The close alignment envisaged under the deal would remove the need for a "backstop" for the Northern Ireland border. Is the future of the union stake?
Reports of a secret Brexit deal come just as more than 70 business leaders signed a letter calling for a second referendum after warning that a bad deal could threaten the United Kingdom jobs industry.
Glen, the financial services minister, said he is "extremely confident we will reach an imminent deal", Reuters reported.
The Sunday Times reported that the EU would allow the creation of a whole-UK customs union that would avoid the need for a Northern Ireland border "backstop" that has been at the heart of the impasse in negotiations.
Speaking ahead of the publication of Mr Johnson's comments, a Downing Street spokeswoman said: "The Prime Minister is clear we are leaving the customs union".
Mr Lidington replied by saying: "We're certainly. very close to resolving it".
"Obviously still having this issue in relation to the insurance arrangements for Northern Ireland and Ireland, and that very much remains our focus and attention in getting that deal".
"There is no competitor worthy of replacing us", he added.
"We continue to make good progress in the negotiations but there is work still to do", the prime minister's official spokesman said.
The Taoiseach also said the UK's withdrawal from the bloc had undermined the historic Good Friday Agreement that ended three decades of violence in Northern Ireland and called for a guarantee that there would be no return of a hard border with the Republic.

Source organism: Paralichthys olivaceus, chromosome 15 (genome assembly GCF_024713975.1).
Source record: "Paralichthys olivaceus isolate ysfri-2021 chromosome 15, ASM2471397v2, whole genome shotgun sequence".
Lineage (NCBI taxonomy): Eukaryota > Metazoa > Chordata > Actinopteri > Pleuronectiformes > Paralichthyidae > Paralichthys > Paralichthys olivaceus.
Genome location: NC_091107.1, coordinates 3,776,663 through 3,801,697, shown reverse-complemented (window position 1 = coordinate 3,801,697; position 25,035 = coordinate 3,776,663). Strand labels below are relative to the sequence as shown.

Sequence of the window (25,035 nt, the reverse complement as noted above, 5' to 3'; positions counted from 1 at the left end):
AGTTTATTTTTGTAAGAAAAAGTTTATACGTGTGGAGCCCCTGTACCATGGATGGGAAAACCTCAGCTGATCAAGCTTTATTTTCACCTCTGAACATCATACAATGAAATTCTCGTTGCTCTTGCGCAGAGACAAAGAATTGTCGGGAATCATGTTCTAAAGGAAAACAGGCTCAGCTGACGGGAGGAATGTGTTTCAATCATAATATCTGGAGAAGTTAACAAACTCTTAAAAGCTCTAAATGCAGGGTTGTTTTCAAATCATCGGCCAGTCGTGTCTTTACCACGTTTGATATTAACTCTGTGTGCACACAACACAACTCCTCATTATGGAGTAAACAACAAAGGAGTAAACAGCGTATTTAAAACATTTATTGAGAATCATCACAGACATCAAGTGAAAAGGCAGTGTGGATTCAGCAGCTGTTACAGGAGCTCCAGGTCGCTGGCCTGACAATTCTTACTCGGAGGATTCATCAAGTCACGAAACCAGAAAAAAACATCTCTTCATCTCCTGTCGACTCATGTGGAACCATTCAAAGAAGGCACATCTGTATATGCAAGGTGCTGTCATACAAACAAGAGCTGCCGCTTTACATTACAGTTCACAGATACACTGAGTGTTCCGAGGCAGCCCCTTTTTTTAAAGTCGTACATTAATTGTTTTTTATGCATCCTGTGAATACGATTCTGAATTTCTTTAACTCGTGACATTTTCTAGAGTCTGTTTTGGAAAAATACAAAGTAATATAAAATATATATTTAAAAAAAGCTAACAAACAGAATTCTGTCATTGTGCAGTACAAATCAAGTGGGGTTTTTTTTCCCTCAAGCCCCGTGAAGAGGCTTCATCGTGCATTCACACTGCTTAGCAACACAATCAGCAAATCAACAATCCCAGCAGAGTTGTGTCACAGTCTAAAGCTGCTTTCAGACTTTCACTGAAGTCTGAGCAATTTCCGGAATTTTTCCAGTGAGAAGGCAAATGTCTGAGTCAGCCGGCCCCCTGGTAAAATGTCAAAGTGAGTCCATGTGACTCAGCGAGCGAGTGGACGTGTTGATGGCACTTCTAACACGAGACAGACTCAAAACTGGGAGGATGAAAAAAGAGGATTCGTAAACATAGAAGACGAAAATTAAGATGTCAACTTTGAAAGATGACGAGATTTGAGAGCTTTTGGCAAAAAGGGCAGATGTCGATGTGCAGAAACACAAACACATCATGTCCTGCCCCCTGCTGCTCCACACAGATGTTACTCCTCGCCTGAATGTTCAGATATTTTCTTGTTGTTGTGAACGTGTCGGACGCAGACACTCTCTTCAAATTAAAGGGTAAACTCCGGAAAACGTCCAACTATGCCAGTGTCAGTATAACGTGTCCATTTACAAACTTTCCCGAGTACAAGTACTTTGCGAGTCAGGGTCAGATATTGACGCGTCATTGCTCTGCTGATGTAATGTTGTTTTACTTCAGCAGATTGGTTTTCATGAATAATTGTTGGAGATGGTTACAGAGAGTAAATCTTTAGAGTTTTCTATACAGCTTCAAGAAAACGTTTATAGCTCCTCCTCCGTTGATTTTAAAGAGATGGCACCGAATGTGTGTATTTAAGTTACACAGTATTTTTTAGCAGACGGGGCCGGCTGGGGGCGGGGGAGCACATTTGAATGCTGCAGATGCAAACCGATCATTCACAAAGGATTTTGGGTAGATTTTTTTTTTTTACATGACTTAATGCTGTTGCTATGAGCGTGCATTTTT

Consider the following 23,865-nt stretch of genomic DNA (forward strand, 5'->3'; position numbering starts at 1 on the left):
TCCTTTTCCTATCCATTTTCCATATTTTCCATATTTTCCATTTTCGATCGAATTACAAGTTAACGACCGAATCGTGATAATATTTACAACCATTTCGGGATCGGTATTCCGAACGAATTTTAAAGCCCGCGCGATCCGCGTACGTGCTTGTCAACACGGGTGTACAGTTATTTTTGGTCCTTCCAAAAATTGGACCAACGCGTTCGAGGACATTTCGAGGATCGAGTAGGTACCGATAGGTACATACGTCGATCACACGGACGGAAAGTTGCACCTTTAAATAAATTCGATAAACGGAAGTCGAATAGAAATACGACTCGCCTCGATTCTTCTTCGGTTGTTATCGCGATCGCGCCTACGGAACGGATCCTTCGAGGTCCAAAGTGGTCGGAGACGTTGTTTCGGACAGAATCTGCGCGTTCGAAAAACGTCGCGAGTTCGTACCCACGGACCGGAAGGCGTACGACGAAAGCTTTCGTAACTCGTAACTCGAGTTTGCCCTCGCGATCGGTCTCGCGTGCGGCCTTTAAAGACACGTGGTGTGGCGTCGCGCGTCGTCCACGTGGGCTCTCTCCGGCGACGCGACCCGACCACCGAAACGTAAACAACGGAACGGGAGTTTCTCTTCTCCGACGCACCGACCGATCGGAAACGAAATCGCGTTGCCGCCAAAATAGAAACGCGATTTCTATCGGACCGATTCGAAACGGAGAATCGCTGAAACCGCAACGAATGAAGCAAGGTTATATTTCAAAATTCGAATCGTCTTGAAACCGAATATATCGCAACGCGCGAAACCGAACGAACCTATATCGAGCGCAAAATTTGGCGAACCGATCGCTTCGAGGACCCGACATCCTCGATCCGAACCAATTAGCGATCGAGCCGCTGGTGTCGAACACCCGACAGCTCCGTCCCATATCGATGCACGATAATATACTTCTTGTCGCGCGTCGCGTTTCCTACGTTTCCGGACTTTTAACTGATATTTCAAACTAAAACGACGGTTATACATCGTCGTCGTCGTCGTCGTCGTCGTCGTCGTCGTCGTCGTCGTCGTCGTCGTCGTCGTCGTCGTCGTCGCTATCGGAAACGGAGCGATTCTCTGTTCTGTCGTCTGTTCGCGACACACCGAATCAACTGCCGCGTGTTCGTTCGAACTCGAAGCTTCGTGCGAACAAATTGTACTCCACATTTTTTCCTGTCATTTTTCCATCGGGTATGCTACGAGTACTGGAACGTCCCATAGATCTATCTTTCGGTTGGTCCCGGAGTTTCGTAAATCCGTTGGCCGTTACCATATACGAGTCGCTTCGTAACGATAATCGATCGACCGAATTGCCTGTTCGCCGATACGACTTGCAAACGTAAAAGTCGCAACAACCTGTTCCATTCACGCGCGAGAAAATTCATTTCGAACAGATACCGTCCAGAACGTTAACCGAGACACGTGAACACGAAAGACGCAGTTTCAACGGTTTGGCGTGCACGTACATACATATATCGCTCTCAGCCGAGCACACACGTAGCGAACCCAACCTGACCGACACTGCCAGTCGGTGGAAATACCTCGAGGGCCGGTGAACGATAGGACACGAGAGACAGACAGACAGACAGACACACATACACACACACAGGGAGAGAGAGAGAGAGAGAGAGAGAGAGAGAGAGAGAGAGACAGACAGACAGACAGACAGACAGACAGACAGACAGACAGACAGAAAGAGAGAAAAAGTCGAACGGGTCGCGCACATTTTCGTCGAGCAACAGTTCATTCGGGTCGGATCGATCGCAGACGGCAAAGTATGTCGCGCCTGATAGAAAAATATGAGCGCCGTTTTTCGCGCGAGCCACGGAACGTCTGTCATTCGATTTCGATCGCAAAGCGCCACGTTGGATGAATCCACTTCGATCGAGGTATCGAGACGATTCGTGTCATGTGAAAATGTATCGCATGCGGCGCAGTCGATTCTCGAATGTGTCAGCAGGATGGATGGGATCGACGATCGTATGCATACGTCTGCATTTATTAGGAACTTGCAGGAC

Ireland and the European Union will "never" accept a time-limited Brexit backstop, the United Kingdom has been told.
He said: "It doesn't solve a fundamental problem, which is that if the agreement is still based on the Chequers plan - if it involves the so-called common rule book i.e. regulatory alignment of all sorts of manufactured goods between the European Union and United Kingdom - it will not satisfy the Brexiteers in any way and will be a crucial stumbling block for her".
"This has been committed to by the United Kingdom in order to have a Withdrawal Agreement".
"I think it's reasonable for us to expect a country like the UK and a government like the UK Government to stand by its commitment".
Chief Executives from Waterstones, Innocent Drinks and Lastminute.com stated that the United Kingdom faces either a "blindfold or a destructive hard Brexit" in the note.
More than 70 business leaders - from lastminute.com founder Martha Lane Fox and former J. Sainsbury PLC chief Justin King to Cobra Beer founder Karan Bilimoria and ex-chairman of Rolls-Royce Holdings PLC Simon Robertson - signed a letter arguing that both the government's current plans for Brexit, and a no-deal Brexit, would be bad for companies and jobs.